The Statement itself is very brief: it consists of a preamble setting out both the historical and contemporary context of religious diversity in New Zealand, and the basis for freedom of religion in international treaties and domestic human rights legislation. There are then eight simple statements, largely setting out human rights and responsibilities, which had the most resonance in public consultation and which also, in some cases, sparked the most debate. These statements, mostly comprising a single sentence, cover the state and religion, the right to religion, the right to safety, the right of freedom of expression, recognition and accommodation, education, religious differences and cooperation and understanding. Together they are proving to be a robust framework for ongoing discussion about religious diversity.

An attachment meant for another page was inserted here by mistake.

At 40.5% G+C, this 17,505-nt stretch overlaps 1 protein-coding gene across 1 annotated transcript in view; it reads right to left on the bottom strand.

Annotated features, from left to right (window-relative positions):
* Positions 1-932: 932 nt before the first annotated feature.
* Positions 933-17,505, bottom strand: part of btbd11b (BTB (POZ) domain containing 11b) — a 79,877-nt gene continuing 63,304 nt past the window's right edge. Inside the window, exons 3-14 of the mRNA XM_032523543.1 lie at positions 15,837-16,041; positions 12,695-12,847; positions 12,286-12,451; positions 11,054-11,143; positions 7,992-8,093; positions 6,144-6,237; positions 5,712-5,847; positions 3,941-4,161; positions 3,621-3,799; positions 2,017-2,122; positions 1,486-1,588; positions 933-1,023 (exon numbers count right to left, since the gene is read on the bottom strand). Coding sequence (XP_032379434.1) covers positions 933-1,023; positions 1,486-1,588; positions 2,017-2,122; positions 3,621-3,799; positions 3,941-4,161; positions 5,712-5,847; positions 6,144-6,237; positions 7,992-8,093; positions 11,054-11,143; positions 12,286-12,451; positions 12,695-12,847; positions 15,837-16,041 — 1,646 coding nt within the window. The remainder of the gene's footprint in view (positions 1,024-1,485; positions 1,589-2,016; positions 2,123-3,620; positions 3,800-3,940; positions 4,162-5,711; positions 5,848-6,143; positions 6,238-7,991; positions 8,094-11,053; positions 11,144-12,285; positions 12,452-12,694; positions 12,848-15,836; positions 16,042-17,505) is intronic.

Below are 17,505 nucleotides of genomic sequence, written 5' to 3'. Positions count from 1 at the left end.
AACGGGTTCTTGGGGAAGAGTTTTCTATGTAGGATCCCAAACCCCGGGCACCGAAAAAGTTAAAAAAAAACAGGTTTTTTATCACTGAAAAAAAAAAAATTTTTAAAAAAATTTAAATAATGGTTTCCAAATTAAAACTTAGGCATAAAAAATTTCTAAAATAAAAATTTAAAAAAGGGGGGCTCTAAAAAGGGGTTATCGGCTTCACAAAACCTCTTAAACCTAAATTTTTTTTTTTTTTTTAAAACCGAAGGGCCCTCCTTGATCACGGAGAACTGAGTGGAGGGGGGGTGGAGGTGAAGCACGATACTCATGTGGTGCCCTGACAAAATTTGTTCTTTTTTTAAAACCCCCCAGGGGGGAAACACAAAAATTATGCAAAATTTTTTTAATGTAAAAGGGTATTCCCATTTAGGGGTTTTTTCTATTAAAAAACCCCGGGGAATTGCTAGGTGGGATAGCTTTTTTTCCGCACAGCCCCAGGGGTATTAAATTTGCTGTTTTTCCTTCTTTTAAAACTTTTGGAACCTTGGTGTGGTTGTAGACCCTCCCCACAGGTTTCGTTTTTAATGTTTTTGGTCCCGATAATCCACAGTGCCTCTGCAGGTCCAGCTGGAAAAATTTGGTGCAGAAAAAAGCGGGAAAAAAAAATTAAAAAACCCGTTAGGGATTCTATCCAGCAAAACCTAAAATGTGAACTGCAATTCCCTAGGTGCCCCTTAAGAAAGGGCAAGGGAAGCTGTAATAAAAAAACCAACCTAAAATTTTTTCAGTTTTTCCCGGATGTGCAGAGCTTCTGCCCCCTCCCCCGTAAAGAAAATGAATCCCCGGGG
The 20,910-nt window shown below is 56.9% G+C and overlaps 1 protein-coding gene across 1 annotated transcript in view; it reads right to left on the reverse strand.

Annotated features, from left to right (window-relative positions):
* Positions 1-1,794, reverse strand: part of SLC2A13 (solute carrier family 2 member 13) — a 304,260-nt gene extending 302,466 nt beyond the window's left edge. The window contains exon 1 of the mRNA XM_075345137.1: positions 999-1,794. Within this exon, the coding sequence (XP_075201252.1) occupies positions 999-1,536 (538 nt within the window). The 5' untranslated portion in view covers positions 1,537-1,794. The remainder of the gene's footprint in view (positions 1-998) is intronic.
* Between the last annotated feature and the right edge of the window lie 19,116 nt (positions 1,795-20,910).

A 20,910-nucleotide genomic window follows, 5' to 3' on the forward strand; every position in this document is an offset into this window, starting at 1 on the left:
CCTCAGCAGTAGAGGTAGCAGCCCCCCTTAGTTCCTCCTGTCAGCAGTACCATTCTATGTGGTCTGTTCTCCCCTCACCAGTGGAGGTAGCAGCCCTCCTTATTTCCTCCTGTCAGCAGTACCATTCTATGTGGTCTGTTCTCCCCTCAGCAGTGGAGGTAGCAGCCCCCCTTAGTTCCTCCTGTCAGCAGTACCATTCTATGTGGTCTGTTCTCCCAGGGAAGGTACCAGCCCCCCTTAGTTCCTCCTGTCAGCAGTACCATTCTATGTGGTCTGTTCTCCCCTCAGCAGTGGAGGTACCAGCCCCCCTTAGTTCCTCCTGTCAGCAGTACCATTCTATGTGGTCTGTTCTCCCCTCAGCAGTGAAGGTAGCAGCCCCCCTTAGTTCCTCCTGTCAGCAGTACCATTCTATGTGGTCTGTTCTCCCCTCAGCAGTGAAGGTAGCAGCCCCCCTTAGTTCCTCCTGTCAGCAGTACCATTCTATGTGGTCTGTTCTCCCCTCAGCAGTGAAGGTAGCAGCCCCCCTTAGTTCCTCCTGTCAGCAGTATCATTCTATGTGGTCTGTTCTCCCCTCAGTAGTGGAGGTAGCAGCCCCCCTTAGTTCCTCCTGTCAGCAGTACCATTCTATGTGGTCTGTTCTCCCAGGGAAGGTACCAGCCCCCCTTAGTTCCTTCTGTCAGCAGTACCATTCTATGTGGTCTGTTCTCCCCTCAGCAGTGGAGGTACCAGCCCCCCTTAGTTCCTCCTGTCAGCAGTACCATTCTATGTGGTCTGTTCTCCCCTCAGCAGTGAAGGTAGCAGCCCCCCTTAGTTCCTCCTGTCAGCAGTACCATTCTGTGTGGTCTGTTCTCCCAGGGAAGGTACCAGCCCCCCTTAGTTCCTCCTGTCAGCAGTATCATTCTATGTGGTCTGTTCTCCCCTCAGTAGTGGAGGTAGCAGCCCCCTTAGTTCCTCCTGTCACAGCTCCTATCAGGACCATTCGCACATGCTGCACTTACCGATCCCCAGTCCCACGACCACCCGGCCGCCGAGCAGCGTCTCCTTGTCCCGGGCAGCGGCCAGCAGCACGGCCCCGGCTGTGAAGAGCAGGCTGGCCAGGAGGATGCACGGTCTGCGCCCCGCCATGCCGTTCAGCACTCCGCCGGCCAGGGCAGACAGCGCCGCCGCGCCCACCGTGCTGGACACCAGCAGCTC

Faith communities and other organisations are now being invited to endorse the Statement, and to provide suggestions for improvement. A review of the Statement is scheduled for 2009.

Initial endorsements include not only the National Interfaith Forum, but also the Buddhist organisation Sokai Gakkai International, the Anglican and Catholic Bishops of New Zealand and the New Zealand Federation of Islamic Associations. Seeking endorsement rather than just comment means that organisations really have to engage with the content, and the content itself covers the key principles that will provide for religious tolerance and interfaith cooperation. The strength of the Statement is that it is a community based initiative, rather than a government edict.

The Human Rights Commission will continue to encourage discussion on the Statement, and record feedback for the review in 2009 – this provides a two year period for people to continue to discuss religious diversity in a human rights context.

In the meantime, the 2007 New Zealand Diversity Forum will focus on one of the hot topics in the Statement and in public debate: Religion in Schools, covering both education about religion and the human rights questions raised by religious instruction in schools.